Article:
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An app that passively records your life so you always have a witness


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In today's world I've had several situations, aside from idiots on the road, that in hindsight I wish I'd thought ahead to video. No one knows they'll need a witness until after it's too late. This in depth article explains the impetus for the developers.


So they developed this app for Android, and are working on an iOS version. It works only in Android for now. See if you could use it.




"Alibi is an Android app that records the last hour of your life. So if you're in a protest, police altercation, or even a dangerous personal situation, you can always have evidence.


Last year, Ryan Saleh was pulled over in New York City. Two police officers came knocking on his windows, and the one on the passenger's side poked his head in the car, flipped on his flashlight, and started looking around.


Saleh had nothing to hide, so he didn't think much of it. But later, he was recounting the story for his uncle, an attorney, who told him that not only was the officer not allowed to do that, but if Saleh had evidence, he could bring a case against him for it.


It got him thinking. So, he and three other software developers came together to build Alibi, an Android app that passively records all day long. Start it up, and it records audio, geolocation, images, and/or video. Every hour, it deletes what's been recorded unless you save it.


"The idea is that we all walk around all the time with the tools that we need to document our lives, [but] the only real reason we can't is the amount of data that it encompasses," Saleh said. "The truth is we know what we want to keep after the fact, we don't know before."


The app couldn't be any more timely, as the sensitivity to police brutality is at an all-time high. There was the shooting death of unarmed Michael Brown in Ferguson, Missouri; the choking of Eric Garner on the streets of New York City, caught on video, in which the officers were not charged; and the South Carolina police officer who shot an unarmed black man (which did end in an indictment).


"We're seeing a lot of this more and more, but for every instance that is recorded, there are 10 that aren't," Saleh said. And, pulling out a phone and pressing record in say, the instance of a traffic stop? Most of the time, that's going to irk the cop. Alibi is meant to be passive because of that.


Saleh said he sees Alibi as a tool to record many types of situations, including "police overreaching, police brutality, protests...often times we've heard from the comments section they see themselves using it for workplace sexual harassment, bullying in school, car accidents."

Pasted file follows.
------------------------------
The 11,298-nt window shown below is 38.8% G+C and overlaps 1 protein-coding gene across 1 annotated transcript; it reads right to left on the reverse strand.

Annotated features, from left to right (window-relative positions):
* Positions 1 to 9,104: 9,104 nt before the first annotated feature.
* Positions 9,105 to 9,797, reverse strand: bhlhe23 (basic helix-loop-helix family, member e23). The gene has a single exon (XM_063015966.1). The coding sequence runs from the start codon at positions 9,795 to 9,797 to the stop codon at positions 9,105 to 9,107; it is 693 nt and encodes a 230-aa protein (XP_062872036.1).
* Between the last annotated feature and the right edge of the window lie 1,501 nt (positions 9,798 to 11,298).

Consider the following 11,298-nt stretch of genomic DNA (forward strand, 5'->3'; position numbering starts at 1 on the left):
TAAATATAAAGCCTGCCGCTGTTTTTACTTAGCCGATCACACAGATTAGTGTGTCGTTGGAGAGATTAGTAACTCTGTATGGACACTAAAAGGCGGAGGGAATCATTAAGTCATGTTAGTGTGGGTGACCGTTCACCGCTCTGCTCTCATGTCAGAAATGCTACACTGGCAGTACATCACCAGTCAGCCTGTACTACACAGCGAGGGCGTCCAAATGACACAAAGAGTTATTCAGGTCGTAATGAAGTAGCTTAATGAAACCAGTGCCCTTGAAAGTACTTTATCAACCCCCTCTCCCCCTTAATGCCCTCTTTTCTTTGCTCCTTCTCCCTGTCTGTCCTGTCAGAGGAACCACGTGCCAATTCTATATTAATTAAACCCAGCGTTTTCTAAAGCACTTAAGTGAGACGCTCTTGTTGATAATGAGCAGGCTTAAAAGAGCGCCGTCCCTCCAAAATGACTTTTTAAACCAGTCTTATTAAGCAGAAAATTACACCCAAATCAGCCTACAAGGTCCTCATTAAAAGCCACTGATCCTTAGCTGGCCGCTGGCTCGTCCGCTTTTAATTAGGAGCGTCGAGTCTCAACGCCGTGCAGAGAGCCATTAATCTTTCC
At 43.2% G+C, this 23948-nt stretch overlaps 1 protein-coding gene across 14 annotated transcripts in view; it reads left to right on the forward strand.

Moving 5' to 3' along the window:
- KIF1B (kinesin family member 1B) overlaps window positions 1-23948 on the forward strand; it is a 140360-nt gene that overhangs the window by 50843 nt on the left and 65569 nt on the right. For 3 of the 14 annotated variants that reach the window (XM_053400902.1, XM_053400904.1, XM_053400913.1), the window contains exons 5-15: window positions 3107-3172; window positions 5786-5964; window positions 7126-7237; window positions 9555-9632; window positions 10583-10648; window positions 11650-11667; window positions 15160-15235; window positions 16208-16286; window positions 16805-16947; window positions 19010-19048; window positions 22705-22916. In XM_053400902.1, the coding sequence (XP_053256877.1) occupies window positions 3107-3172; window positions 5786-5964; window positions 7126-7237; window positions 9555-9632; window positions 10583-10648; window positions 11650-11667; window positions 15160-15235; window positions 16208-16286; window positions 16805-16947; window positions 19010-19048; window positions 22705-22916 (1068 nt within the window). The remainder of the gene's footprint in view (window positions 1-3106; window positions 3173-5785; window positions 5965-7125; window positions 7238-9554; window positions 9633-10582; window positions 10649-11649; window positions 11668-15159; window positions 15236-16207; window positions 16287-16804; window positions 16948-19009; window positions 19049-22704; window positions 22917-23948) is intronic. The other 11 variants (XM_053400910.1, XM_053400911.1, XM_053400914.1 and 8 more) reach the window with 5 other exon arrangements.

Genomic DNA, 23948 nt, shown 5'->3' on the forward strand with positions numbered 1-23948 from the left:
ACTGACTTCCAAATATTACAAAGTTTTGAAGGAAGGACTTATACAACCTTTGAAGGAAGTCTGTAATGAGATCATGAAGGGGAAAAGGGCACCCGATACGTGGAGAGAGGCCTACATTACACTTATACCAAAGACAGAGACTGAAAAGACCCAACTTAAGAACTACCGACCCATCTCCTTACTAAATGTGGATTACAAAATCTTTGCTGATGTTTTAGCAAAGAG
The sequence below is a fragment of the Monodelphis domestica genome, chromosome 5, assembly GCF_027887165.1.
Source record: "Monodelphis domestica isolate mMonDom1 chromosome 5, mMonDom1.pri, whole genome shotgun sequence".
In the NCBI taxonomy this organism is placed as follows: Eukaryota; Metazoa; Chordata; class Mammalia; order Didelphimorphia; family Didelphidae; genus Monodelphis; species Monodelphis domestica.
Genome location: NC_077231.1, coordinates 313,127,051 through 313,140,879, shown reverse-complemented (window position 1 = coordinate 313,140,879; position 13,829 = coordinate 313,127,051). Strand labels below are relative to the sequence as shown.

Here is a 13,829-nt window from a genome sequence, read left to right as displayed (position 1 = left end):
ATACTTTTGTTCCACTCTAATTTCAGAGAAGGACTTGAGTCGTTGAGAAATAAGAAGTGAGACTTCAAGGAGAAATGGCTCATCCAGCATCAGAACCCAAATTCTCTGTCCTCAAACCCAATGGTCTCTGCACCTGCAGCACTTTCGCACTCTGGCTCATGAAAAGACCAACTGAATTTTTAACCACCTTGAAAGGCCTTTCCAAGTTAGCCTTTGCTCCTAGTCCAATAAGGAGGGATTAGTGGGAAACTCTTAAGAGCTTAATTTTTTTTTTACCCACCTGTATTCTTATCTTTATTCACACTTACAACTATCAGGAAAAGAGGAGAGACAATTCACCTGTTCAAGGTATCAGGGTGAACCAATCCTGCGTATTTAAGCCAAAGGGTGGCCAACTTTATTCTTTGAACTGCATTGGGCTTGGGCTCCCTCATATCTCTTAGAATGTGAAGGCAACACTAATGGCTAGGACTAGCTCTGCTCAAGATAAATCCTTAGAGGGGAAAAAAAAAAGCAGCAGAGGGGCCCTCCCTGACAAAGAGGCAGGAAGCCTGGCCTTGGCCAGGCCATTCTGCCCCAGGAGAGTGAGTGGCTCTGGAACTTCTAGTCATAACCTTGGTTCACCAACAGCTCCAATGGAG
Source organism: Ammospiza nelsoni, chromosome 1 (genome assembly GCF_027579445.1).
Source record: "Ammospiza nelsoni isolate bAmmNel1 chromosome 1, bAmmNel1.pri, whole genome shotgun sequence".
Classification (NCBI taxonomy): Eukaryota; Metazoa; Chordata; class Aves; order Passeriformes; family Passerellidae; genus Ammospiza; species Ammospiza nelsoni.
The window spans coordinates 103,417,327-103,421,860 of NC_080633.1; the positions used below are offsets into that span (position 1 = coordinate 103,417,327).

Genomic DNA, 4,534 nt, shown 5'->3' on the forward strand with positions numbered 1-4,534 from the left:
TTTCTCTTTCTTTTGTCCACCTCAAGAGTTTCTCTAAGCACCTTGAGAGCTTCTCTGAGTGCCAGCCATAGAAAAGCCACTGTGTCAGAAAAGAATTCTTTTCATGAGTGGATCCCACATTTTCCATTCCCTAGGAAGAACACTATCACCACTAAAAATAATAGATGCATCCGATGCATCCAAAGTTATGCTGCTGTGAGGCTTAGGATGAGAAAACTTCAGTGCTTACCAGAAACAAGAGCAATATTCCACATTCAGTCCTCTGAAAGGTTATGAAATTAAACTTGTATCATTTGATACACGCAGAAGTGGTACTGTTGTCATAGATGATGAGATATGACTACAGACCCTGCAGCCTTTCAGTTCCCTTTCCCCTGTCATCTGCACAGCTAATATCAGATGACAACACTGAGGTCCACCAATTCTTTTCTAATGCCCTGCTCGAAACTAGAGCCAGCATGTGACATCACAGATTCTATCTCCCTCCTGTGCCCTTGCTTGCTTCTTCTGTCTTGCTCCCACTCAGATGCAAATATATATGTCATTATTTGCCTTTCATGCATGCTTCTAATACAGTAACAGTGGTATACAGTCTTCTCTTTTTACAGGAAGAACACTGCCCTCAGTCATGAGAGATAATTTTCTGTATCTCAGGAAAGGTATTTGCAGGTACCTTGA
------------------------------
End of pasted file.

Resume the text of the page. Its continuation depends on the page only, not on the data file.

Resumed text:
The default setting for Alibi is to record audio, images, and geolocation. Most Android phones pick up a four to six foot radius, and the images are just shy of HD quality. The video is relatively low quality but captures a lot, Saleh said, and the geolocation picks up once every 15 minutes. If you keep audio recording, have it take one photo a minute, and tag your geolocation, there's no measurable effect on battery life. But if you record video, you'll get about 85% of the phone's normal battery life.


Right now, it's is only available on Android. As of 2013, Android had 77.8% of the worldwide market share, while iOS had 17.8%. And in the US, Android accounts for 50% of sales compared to Apple's 40%. That actually works in favor for the "at-risk population" that Alibi is marketed toward, which can benefit from the hold that Android has on the market.


One of the biggest challenges for the Alibi team has been the iOS app. They have an iPhone app basically ready for market, but Apple's SDK doesn't allow users to run a camera in the background. Android is much more liberal about what you can and can't do with the API, but with Apple, any app using resources has to be front and center on the screen. For instance, if you're on a Skype video call and want to check your email, the video will cut out while you do that. When you open up Skype again, it reconnects.


The other pertinent issue with Alibi (and smartphones in general) is the legal issues regarding recording the police. When you first install the app, a disclaimer about complying with local laws pops up. In the US, the laws regarding filming are pretty liberal. Legally, there is nothing a police officer can do to stop someone recording in a public place. The American Civil Liberties Union (ACLU) has a "Know Your Rights" guide for photographers that was updated in July 2014. ( https://www.aclu.org/know-your-rights-photographers ) Private property owners can make rules for photographing, but on public land, anything in plain sight is okay to photograph.


Even more in the Tech Republic article here: http://www.techrepublic.com/article/an-app-that-passively-records-your-life-so-you-always-have-a-witness/?tag=nl.e101&s_cid=e101&ttag=e101&ftag=TRE684d531


One time I'm glad my SH still uses her Android phone. Interesting approach. Most of us do carry a smartphone. I hope they write alibi for Windows phones eventuall too.

http://www.rvroadie.com Email on the bottom of my website page.
Retired AF 1971-1998

When you see a worthy man, endeavor to emulate him. When you see an unworthy man, look inside yourself. - Confucius


“Those who can make you believe absurdities, can make you commit atrocities.” ... Voltaire

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